Panasonic is paying $7.1bn to acquire US supply chain software company Blue Yonder in a deal that highlights the changing global business environment of the pandemic and a resurgence of overseas acquisitions by Japanese companies.
Under the agreement announced on Friday, Panasonic will build on the 20 per cent stake it acquired in Blue Yonder last year. It will buy the remainder of the company from private equity groups Blackstone and New Mountain Capital in a deal that, including debt, values the target at $8.5bn.
The US group’s enterprise value has jumped from $5.5bn a year ago as supply chain disruptions during the pandemic boosted demand for software that helps companies manage logistics and shipping. Earlier this month, Blue Yonder revealed that it was preparing to go public after filing paperwork with the Securities and Exchange Commission.
For Panasonic, the deal will allow it to combine Blue Yonder’s software with its traditional business of selling hardware such as security cameras. It will be the group’s biggest overseas acquisition and the first under its new chief executive Yuki Kusumi, who took up the post this month.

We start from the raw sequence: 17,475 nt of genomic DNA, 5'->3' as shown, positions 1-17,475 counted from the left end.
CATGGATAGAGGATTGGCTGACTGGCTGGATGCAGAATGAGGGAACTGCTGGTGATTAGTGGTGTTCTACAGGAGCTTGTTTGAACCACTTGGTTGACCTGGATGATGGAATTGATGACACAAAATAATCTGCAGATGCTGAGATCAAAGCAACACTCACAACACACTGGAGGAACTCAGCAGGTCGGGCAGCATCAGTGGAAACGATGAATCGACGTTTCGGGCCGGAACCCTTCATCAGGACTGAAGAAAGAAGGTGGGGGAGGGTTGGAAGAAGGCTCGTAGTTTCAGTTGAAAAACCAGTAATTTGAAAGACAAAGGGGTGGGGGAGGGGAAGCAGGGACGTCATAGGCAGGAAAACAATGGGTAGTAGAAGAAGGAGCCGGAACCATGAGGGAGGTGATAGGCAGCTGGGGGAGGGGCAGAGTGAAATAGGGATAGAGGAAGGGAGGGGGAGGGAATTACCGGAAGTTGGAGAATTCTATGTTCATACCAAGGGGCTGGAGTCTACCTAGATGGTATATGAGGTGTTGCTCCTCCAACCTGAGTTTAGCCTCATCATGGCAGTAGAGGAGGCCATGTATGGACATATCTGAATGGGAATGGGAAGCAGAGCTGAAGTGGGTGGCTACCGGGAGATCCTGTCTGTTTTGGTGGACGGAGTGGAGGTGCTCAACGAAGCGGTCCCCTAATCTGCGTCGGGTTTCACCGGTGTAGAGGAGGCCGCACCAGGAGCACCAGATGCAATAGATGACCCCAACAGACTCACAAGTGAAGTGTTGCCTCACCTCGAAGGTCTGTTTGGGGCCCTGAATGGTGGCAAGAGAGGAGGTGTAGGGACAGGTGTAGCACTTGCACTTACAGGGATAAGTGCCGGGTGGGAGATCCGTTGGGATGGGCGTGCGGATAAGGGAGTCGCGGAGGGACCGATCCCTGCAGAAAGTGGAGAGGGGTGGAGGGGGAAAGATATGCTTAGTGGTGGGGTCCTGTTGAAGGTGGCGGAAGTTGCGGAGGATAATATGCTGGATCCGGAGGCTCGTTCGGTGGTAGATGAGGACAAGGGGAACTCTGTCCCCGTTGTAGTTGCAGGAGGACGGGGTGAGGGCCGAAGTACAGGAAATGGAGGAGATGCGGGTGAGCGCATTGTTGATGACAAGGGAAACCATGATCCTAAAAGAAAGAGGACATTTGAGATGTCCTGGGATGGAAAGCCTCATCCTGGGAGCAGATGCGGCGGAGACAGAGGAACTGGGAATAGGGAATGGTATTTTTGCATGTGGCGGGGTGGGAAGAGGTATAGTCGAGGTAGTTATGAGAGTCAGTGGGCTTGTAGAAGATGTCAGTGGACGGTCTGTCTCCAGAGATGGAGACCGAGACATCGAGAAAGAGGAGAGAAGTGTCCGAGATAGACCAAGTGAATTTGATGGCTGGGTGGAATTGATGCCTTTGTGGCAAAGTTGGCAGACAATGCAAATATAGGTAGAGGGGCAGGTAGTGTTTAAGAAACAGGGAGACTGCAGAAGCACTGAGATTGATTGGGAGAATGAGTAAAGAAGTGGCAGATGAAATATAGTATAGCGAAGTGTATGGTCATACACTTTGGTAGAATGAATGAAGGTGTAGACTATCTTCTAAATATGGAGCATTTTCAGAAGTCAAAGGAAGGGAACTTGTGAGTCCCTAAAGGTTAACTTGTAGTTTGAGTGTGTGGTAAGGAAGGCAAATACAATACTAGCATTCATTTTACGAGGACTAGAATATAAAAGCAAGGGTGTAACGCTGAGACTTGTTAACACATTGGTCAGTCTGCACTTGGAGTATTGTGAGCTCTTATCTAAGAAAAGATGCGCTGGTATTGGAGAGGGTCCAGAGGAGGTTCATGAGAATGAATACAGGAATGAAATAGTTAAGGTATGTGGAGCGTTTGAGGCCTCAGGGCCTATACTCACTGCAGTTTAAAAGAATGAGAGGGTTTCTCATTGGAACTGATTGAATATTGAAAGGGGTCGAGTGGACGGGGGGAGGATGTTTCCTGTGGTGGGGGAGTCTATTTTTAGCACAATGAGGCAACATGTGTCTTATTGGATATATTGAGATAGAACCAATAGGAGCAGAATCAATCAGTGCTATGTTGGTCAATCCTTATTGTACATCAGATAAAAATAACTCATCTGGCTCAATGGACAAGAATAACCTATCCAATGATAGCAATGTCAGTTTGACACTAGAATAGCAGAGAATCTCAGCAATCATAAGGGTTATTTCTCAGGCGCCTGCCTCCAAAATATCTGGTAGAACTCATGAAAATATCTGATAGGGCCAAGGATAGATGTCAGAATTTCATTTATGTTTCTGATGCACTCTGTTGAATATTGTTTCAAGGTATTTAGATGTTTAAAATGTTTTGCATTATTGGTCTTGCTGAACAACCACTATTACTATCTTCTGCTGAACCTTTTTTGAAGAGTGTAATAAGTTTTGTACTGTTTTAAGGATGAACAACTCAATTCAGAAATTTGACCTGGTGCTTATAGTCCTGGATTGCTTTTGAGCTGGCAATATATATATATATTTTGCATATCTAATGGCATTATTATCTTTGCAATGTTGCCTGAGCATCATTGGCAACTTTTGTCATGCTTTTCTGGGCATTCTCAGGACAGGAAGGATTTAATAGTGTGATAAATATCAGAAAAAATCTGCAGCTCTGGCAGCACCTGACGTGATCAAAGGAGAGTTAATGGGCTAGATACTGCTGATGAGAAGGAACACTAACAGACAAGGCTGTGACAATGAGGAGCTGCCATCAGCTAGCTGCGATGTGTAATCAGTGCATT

Blue Yonder, which had more than $1bn in revenue last year, serves 3,000 customers including Coca-Cola, Walmart, Caterpillar and Best Buy.
Software has been a weak spot for Japanese hardware companies, prompting rival Hitachi to buy GlobalLogic, a Silicon Valley software engineering company, for $9.5bn last year.
Before the pandemic, outbound mergers and acquisitions by Japanese companies had been growing strongly, with a succession of record years and landmark megadeals that included the $31bn acquisition of the UK chip designer Arm by SoftBank in 2016 and the $62bn purchase of Shire by Takeda in 2019.
The deals had a consistent pattern, according to bankers: companies forced by Japan’s shrinking population to look overseas for growth and disruptive technologies developed in the US and elsewhere prompting Japanese companies to pursue M&A to remain competitive. A third source of pressure on many Japanese companies has been more vocal investors calling for higher returns.
The pandemic, which limited international travel and made hands-on due diligence more difficult, caused a sharp slowdown in outbound deals in 2020.
But in the first quarter of 2021, said Bank of America analysts in a note this week, Japan’s overseas dealmaking staged a surprise resurgence. Companies collectively undertook $29bn in cross border M&A, the highest January to March figure of recent years, involving a near-record high of 110 deals.